Archives: 2013 Chrysler 300

This piece first appeared in Autoshopper in Feb 2013. I’ve sampled four or five of these large Mopars now, and am struck by how different they manage to feel. I was going to change the bits of this article which echo bits of my Hemi Charger piece, but decided to leave them, the repetition adds emphasis. Or shows my limitations as a writer, take your pick.

When Chrysler launched the 300, in 2004, they took inspiration from the Firearrow concept car of 1954, pictured below — just compare the front views. Any car designer will tell you the “face” is usually the place where the design begins, the point of inspiration. Many seemed to like the Firearrow look of the ’04 300, but for me it never quite worked. To drive, the old car was OK, but it was plasticky inside, and always left me feeling a little underwhelmed. It was only when I drove the Dodge Charger, built on the same platform, that the design gelled somewhat — it felt more like a Dodge than a Chrysler — surprising given that both are based upon then-partner Daimler-Benz’s Mercedes W210 ( E-class ) platform.

It should also be said that these older 300s perhaps weren’t as well made as they might have been. My personal experience was with a low mile rental which developed serious brake issues after not particularly hard use — driving with friends on the Pacific Coast Highway, not thrashing around Laguna Seca.

So when Chrysler, now no longer part of Daimler but now part of Fiat, ditched the rather fish-faced Firearrow look, it seemed to me they had lost the whole styling focal point of the car. However, after 1000 miles and a few days with a 2013 example, my mind has been changed: the new headlights, the ribs leading from the C-pillars along the side of the trunk to the redesigned tail light mean the car looks significantly snappier than before, and not just outside, but inside too, with the backlit-in-blue dials and soft touch plastics. Overall, I am reminded of the R17 facelift the Rover 800 received — rather than a warming over yesterday’s ideas, it was face-lifted into the car it always should have been.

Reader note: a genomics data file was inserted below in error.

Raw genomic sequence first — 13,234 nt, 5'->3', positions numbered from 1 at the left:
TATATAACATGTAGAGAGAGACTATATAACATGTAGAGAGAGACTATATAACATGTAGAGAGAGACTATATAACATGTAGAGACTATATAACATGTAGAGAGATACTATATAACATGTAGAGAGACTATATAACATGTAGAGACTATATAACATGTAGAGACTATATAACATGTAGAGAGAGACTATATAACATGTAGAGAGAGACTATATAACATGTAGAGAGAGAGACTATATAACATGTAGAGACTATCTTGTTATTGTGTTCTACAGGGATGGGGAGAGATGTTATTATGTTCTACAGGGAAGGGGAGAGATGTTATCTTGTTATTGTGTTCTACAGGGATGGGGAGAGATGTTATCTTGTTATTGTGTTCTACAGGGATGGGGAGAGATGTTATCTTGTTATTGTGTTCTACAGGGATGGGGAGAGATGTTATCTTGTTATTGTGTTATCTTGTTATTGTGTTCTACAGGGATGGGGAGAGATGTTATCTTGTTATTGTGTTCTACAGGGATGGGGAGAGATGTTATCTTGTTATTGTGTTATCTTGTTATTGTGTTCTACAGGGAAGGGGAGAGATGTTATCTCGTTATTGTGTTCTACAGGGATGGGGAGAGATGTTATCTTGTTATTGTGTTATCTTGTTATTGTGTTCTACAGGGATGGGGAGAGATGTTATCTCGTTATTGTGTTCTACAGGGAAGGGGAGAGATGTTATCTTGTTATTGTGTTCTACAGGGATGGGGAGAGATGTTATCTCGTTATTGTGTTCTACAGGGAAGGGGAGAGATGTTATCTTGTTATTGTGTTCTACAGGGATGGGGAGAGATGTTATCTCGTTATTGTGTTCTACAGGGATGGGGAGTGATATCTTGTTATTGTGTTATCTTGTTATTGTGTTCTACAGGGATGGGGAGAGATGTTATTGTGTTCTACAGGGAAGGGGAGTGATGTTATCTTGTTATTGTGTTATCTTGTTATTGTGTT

I commented as much to a car design expert I was chatting to about a completely separate project. He replied that he has the most respect for Chrysler’s design team anywhere in the industry “they do so much with so little – finances, manpower, brand.”

It may look good, but the ergonomics are maybe not quite there yet. One particular gripe I had was the way the top of steering wheel rim blocked the speedo at freeway speeds – the difference between being a mobile obstacle for other traffic and attracting the attention of the California Highway Patrol was totally invisible unless I altered my seating position or craned my neck — surprising, given my average height and build. The console screen seemed rather odd to me; air conditioning and ventilation have independent intuitive controls, but switching on the heated seats required screen interaction. The doors appear to open wider than the Grand Canyon. When seated, I had to lean right out of the car to reach the door and pull it closed. Not perfect, then, but a lovely place to be, with a quality feel, and some sparkle to the design.

So enough about the sizzle, how about the steak? Well, there’s a new eight-speed auto transition, and it is a joy. My fear with these transmissions is that the car is continually shifting, changing its mind about which gear it needs to be in. A car which downshifts two gears when you breathe on the throttle to climb a hill is an irritating travel companion, however the big Chrysler remains composed until really caned. It wafts down the road, whether rolling at 30mph or 80, yet is torquey enough to change speed to easily keep up with and pass other traffic without hurting its civilized demeanor. Perhaps it is my ineptitude, but I struggled with the shift lever both in this Chrysler and in a 2013 BMW 320 diesel I had in Europe recently, neither seemed able to swiftly transition from reverse to drive without brake and button pressing being perfectly co-ordinated.

For a moment, I found myself feeling that perhaps this car needs a bench seat: and in that thought, the 300s true colors can be seen. This is a big ‘mrcan see-dan, and I for one congratulate Chrysler for producing something which is not trying to impersonate German sports saloons, but with different virtues, and a different character. The 300 has gravitas, presence, and more than a bit of swagger – “Imported From Detroit” and all that – and that made me want to try the SRT model. This is a good car by any measure, but I should add that I completed my drive in an old fox Mustang — need I tell you which car was more memorable and fun?